How Have Album & Record of the Year Grammy Winners Performed on Billboard’s Charts?

How well do the winners at the Grammy Awards align with Billboard chart success? Perhaps not surprisingly, very closely — especially when it comes to trophy recipients reaching the top 10 of the Billboard 200 albums chart and the Billboard Hot 100 songs chart.

Billboard looks at the crossroads of Recording Academy and commercial success in two of the most prominent Grammy categories – album of the year and record of the year – over the last 64 years, from the first awards presented in 1959, a year after the Hot 100 launched and three years after the Billboard 200 began – through music’s latest biggest night in 2022.

Album of the Year Winners on the Billboard 200

Of the 64 album of the year winners, 61 – or 95% – have hit the Billboard 200’s top 10 (two of which did so for the first time following their Grammy victories). Jon Batiste‘s victory with We Are contrasts that sharp trend, and halted a run of 26 top 10s winning consecutively since 1996 – the longest streak all-time.

Still, We Are surged back onto the April 16, 2022-dated Billboard 200 at a new No. 25 high, up 2,746% to 18,000 equivalent album units in the April 1-7 tracking week, according to Luminate. It previously spent a week on the survey, at No. 86 (April 3, 2021).

The two previous winning sets not to have hit the top 10: Tony Bennett’s MTV Unplugged, which rose to No. 48 after its 1995 win (after it had reached No. 69 before that year’s ceremony), and Glen Campbell’s By the Time I Get to Phoenix, which reached its No. 15 peak ahead of its win in 1969.

Historically, 67% of all winners (43 of 64) have led the list.

Here’s a recap of how all album of the year Grammy Award winners have performed on the Billboard 200. (Album of the year is awarded to artist[s] and featured artist[s], songwriter[s] of new material, producer[s], recording engineer[s], mixer[s] and mastering engineer[s].)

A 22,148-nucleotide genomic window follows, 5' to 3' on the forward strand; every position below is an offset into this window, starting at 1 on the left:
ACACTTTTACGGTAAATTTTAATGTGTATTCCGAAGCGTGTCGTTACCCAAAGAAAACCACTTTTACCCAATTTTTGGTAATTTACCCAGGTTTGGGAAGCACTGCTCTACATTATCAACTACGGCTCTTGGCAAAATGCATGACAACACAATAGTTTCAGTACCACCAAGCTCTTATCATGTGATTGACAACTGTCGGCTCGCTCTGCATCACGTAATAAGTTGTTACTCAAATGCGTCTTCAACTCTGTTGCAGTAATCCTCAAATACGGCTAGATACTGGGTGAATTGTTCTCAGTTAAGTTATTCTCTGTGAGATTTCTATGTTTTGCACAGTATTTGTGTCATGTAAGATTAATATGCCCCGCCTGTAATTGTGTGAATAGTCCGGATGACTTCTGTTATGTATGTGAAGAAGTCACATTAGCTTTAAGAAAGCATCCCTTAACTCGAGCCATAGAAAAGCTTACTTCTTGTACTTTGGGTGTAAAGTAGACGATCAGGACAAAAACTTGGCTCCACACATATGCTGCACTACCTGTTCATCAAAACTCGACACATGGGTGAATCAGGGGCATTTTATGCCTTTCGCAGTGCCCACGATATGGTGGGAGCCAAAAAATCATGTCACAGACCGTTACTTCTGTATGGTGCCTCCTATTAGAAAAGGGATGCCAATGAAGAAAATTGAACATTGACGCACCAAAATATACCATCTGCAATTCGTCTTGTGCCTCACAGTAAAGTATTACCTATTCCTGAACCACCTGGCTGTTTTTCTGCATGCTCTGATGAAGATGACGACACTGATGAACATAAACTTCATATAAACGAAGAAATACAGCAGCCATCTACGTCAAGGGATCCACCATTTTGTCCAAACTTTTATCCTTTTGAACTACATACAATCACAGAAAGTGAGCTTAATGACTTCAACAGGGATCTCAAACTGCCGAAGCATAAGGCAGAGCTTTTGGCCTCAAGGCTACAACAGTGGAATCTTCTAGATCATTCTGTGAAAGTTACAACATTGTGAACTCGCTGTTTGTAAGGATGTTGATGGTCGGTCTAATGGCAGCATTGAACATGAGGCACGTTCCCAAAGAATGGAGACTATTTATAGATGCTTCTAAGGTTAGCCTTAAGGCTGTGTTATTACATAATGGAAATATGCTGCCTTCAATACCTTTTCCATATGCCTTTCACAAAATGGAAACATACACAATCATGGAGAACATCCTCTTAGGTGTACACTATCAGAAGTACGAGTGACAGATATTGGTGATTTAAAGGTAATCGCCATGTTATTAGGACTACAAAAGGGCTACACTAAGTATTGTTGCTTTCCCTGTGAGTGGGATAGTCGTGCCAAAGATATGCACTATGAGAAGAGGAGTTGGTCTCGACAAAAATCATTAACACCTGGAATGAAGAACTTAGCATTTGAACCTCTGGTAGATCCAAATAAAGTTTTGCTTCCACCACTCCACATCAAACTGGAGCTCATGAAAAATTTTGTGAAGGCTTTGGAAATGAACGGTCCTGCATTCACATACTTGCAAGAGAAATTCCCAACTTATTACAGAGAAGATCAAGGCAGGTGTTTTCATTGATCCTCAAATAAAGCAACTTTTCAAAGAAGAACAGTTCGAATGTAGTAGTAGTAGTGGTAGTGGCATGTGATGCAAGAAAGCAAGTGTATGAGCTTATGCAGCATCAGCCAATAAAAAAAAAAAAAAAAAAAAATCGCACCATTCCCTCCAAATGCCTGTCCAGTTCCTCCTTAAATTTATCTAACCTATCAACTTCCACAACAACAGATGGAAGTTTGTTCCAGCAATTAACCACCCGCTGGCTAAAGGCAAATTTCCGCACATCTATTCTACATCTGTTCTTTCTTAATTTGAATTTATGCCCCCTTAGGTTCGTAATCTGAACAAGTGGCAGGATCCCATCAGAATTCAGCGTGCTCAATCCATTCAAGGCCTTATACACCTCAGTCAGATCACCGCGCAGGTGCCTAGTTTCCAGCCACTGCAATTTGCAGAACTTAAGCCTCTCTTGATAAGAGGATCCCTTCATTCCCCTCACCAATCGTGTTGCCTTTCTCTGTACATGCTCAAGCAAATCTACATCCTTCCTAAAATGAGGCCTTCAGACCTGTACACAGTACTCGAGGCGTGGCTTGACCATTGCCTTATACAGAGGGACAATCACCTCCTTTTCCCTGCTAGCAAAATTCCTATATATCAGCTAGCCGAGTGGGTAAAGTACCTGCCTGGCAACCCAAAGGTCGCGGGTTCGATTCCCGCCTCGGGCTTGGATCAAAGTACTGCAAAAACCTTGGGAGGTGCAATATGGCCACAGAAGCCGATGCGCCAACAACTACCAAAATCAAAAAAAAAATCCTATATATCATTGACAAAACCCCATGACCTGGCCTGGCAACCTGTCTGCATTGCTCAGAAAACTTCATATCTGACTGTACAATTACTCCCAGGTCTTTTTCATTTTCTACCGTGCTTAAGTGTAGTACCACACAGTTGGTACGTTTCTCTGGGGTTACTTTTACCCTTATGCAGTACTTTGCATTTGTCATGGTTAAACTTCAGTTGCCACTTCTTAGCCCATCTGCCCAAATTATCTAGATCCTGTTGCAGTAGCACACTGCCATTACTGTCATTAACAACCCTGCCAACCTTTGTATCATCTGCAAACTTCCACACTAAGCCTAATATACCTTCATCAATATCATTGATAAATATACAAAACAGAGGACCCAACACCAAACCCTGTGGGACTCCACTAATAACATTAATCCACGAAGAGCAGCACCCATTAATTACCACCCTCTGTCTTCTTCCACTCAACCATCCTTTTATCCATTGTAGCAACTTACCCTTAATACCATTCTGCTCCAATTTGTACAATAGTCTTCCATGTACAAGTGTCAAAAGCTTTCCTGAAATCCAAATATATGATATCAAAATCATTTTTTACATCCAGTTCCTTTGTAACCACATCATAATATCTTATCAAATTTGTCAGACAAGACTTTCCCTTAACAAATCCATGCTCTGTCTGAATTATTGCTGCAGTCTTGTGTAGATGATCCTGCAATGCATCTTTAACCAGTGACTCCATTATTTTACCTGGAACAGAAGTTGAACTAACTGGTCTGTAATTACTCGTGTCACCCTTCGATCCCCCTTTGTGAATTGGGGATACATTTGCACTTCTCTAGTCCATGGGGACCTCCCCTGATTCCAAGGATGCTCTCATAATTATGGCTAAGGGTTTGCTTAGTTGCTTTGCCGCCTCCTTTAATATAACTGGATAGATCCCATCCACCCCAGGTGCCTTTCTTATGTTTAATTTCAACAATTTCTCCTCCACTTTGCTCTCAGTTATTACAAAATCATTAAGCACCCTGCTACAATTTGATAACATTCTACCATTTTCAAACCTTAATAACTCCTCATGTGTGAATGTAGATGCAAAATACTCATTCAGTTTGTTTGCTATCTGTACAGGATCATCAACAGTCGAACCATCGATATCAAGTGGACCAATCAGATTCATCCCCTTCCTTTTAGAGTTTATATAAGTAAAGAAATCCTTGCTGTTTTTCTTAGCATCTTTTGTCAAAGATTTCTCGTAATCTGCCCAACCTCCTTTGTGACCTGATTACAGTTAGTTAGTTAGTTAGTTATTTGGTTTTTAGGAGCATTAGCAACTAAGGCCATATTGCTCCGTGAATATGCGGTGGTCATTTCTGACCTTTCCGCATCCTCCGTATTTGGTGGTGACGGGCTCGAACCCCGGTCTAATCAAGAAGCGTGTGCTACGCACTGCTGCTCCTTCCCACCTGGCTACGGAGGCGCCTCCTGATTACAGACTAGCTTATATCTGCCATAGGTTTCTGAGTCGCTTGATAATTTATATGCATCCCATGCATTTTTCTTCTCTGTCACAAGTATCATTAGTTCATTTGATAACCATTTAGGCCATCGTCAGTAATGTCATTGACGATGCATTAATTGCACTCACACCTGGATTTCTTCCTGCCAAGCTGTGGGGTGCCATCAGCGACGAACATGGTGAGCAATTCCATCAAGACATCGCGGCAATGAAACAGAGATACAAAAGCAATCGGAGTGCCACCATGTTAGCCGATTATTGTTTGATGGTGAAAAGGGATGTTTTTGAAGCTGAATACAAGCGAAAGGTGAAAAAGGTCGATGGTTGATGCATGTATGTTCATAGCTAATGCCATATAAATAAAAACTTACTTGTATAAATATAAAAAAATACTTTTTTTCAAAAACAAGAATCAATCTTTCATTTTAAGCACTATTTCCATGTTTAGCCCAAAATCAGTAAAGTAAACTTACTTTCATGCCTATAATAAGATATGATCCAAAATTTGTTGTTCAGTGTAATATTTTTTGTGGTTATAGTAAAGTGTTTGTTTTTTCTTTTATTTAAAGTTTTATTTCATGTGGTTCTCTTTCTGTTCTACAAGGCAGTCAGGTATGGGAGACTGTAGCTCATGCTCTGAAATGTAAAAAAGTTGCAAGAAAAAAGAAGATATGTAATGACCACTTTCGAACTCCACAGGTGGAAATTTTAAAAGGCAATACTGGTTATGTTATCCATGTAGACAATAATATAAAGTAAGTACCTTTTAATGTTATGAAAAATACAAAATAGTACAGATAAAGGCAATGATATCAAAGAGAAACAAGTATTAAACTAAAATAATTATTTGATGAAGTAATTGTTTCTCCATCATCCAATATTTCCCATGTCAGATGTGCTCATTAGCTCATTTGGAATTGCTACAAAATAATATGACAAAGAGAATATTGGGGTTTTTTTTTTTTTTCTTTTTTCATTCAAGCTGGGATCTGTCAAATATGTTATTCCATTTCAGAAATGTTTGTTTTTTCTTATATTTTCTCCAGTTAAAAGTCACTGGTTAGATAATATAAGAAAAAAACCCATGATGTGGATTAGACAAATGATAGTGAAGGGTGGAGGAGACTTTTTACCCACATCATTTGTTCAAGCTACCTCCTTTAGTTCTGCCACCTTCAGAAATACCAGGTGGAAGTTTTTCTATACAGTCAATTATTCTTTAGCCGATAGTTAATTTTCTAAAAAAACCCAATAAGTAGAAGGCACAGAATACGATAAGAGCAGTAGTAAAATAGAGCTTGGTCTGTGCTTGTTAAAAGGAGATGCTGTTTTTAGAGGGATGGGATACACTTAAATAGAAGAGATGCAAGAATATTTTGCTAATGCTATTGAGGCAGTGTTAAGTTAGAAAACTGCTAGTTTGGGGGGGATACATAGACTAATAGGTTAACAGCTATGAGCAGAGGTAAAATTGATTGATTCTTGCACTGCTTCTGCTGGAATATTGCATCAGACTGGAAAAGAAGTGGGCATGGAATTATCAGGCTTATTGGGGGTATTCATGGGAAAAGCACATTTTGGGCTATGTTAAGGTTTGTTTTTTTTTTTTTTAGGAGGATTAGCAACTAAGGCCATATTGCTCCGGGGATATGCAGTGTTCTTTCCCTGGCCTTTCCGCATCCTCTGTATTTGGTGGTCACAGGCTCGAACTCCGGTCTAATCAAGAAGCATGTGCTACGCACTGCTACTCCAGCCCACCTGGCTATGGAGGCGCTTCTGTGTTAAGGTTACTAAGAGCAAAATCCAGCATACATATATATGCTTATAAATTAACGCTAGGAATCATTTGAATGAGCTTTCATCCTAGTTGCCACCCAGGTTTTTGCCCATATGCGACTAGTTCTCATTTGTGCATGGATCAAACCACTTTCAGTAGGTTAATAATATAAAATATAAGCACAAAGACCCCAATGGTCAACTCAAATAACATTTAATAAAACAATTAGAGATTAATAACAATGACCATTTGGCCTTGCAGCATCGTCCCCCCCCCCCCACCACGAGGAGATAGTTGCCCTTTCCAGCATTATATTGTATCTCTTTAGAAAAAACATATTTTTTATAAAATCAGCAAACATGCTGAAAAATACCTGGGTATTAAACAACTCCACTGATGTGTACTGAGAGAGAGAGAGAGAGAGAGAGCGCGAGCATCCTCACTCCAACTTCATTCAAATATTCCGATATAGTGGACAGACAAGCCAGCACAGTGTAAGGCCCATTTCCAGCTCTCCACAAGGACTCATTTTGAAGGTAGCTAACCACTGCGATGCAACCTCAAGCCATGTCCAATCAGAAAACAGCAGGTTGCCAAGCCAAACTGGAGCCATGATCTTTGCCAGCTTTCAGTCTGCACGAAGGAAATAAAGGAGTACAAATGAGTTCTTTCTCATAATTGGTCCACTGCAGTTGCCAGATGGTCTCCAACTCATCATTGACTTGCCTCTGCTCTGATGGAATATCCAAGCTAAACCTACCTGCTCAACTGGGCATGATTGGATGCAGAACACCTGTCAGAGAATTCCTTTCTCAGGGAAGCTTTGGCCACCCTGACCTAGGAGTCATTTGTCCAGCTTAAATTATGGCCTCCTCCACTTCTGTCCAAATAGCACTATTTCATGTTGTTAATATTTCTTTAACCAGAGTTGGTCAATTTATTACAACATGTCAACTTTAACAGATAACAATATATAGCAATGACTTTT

Year, Artist, Title / Billboard 200 Peak

  • 2022, Jon Batiste, We Are / No. 25 (post-Grammys; previously reached No. 86)
  • 2021, Taylor Swift, Folklore / No. 1 – 8 weeks
  • 2020, Billie Eilish, When We All Fall Asleep, Where Do We Go? / No. 1 – 3 weeks
  • 2019, Kacey Musgraves, Golden Hour / No. 4

  • 2018, Bruno Mars, 24K Magic / No. 2
  • 2017, Adele, 25 / No. 1 – 10 weeks
  • 2016, Taylor Swift, 1989 / No. 1 – 11 weeks
  • 2015, Beck, Morning Phase / No. 3
  • 2014, Daft Punk, Random Access Memories / No. 1 – 2 weeks
  • 2013, Mumford & Sons, Babel / No. 1 – 5 weeks
  • 2012, Adele, 21 / No. 1 – 24 weeks
  • 2011, Arcade Fire, The Suburbs / No. 1 – 1 week
  • 2010, Taylor Swift, Fearless / No. 1 – 11 weeks
  • 2009, Robert Plant & Alison Krauss, Raising Sand / No. 2
  • 2008, Herbie Hancock, River: The Joni Letters / No. 5 (post-Grammys; previously reached No. 118)
  • 2007, The Chicks, Taking the Long Way / No. 1 – 2 weeks
  • 2006, U2, How to Dismantle an Atomic Bomb / No. 1 – 1 week
  • 2005, Ray Charles, Genius Loves Company / No. 1 – 1 week (post-Grammys; previously reached No. 2)
  • 2004, OutKast, Speakerboxx/The Love Below / No. 1 – 7 weeks

  • 2003, Norah Jones, Come Away With Me / No. 1 – 4 weeks
  • 2002, Soundtrack, O Brother, Where Art Thou? / No. 1 – 2 weeks (post-Grammys; previously reached No. 10)
  • 2001, Steely Dan, Two Against Nature / No. 6
  • 2000, Santana, Supernatural / No. 1 – 12 weeks
  • 1999, Lauryn Hill, The Miseducation of Lauryn Hill / No. 1 – 4 weeks
  • 1998, Bob Dylan, Time Out of Mind / No. 10